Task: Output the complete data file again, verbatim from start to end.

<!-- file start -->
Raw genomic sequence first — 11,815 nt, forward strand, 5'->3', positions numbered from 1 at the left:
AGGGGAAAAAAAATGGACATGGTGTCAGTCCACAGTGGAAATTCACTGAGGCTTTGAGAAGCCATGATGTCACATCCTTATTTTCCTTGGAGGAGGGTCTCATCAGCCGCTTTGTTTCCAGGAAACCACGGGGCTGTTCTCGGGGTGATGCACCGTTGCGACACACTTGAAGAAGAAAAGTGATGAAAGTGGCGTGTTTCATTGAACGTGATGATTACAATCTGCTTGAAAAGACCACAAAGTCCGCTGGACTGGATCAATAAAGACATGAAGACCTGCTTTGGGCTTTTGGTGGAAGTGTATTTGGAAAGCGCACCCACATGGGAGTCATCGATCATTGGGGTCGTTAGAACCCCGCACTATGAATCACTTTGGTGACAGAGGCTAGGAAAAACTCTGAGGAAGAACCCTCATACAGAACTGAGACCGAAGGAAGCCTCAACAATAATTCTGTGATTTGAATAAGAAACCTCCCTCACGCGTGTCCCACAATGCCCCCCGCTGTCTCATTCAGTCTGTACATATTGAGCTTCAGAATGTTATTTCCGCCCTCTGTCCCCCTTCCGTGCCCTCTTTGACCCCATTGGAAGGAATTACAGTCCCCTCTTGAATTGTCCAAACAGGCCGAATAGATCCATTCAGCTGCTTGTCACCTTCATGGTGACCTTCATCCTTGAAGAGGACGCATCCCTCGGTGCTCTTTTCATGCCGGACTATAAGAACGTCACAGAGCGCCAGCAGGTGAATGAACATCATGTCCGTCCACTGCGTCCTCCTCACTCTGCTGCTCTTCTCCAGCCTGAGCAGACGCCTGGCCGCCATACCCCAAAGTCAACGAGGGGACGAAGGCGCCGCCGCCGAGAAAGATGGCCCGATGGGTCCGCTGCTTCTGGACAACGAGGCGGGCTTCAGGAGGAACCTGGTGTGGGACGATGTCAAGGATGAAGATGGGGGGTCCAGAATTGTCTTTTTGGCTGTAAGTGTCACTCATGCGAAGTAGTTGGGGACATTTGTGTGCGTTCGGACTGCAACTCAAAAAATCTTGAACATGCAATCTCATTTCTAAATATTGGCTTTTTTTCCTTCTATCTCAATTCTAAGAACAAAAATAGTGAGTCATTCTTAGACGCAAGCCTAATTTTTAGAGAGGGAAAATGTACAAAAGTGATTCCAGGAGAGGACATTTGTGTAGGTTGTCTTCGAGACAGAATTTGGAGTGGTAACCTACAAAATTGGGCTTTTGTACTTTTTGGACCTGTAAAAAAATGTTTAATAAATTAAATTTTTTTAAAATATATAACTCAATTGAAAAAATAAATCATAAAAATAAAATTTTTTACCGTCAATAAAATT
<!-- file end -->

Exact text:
Raw genomic sequence first — 11,815 nt, forward strand, 5'->3', positions numbered from 1 at the left:
AGGGGAAAAAAAATGGACATGGTGTCAGTCCACAGTGGAAATTCACTGAGGCTTTGAGAAGCCATGATGTCACATCCTTATTTTCCTTGGAGGAGGGTCTCATCAGCCGCTTTGTTTCCAGGAAACCACGGGGCTGTTCTCGGGGTGATGCACCGTTGCGACACACTTGAAGAAGAAAAGTGATGAAAGTGGCGTGTTTCATTGAACGTGATGATTACAATCTGCTTGAAAAGACCACAAAGTCCGCTGGACTGGATCAATAAAGACATGAAGACCTGCTTTGGGCTTTTGGTGGAAGTGTATTTGGAAAGCGCACCCACATGGGAGTCATCGATCATTGGGGTCGTTAGAACCCCGCACTATGAATCACTTTGGTGACAGAGGCTAGGAAAAACTCTGAGGAAGAACCCTCATACAGAACTGAGACCGAAGGAAGCCTCAACAATAATTCTGTGATTTGAATAAGAAACCTCCCTCACGCGTGTCCCACAATGCCCCCCGCTGTCTCATTCAGTCTGTACATATTGAGCTTCAGAATGTTATTTCCGCCCTCTGTCCCCCTTCCGTGCCCTCTTTGACCCCATTGGAAGGAATTACAGTCCCCTCTTGAATTGTCCAAACAGGCCGAATAGATCCATTCAGCTGCTTGTCACCTTCATGGTGACCTTCATCCTTGAAGAGGACGCATCCCTCGGTGCTCTTTTCATGCCGGACTATAAGAACGTCACAGAGCGCCAGCAGGTGAATGAACATCATGTCCGTCCACTGCGTCCTCCTCACTCTGCTGCTCTTCTCCAGCCTGAGCAGACGCCTGGCCGCCATACCCCAAAGTCAACGAGGGGACGAAGGCGCCGCCGCCGAGAAAGATGGCCCGATGGGTCCGCTGCTTCTGGACAACGAGGCGGGCTTCAGGAGGAACCTGGTGTGGGACGATGTCAAGGATGAAGATGGGGGGTCCAGAATTGTCTTTTTGGCTGTAAGTGTCACTCATGCGAAGTAGTTGGGGACATTTGTGTGCGTTCGGACTGCAACTCAAAAAATCTTGAACATGCAATCTCATTTCTAAATATTGGCTTTTTTTCCTTCTATCTCAATTCTAAGAACAAAAATAGTGAGTCATTCTTAGACGCAAGCCTAATTTTTAGAGAGGGAAAATGTACAAAAGTGATTCCAGGAGAGGACATTTGTGTAGGTTGTCTTCGAGACAGAATTTGGAGTGGTAACCTACAAAATTGGGCTTTTGTACTTTTTGGACCTGTAAAAAAATGTTTAATAAATTAAATTTTTTTAAAATATATAACTCAATTGAAAAAATAAATCATAAAAATAAAATTTTTTACCGTCAATAAAATT